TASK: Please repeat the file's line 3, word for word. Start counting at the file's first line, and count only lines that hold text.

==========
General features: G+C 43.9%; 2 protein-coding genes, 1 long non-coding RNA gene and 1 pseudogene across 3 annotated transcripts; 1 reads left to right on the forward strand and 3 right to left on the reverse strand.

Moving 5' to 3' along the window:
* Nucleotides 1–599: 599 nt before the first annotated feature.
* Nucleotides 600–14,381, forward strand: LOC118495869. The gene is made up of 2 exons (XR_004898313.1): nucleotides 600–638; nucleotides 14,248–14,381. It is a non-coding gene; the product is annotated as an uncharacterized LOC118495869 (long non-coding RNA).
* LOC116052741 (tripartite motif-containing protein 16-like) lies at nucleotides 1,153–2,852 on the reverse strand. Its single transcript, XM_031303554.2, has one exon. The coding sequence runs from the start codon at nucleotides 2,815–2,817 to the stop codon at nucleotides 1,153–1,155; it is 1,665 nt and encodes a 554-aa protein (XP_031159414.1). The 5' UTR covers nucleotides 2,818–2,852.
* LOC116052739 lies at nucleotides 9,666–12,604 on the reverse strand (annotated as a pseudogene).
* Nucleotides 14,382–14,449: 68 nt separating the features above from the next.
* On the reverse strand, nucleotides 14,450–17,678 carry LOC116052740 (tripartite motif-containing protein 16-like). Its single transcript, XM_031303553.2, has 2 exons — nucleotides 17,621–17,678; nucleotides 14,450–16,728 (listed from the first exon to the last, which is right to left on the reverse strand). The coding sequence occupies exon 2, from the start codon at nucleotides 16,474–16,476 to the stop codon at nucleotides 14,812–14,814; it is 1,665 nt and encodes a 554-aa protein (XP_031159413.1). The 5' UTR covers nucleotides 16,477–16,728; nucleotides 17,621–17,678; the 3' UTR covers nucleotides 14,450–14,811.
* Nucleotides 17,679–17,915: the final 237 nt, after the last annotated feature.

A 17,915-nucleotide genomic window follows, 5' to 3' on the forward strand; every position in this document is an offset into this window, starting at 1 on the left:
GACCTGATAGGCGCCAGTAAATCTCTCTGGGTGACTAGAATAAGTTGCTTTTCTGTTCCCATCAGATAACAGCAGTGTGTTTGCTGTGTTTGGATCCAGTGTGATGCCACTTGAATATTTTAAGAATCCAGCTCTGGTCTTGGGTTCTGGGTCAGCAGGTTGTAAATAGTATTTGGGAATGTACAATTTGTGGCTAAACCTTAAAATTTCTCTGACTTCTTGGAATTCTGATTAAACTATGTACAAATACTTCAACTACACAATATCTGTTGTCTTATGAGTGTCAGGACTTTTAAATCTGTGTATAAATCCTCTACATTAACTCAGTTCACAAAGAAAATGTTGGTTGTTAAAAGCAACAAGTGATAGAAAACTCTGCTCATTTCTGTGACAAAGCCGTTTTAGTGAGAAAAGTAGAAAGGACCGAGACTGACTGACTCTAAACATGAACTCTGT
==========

* Nucleotides 1–599: 599 nt before the first annotated feature.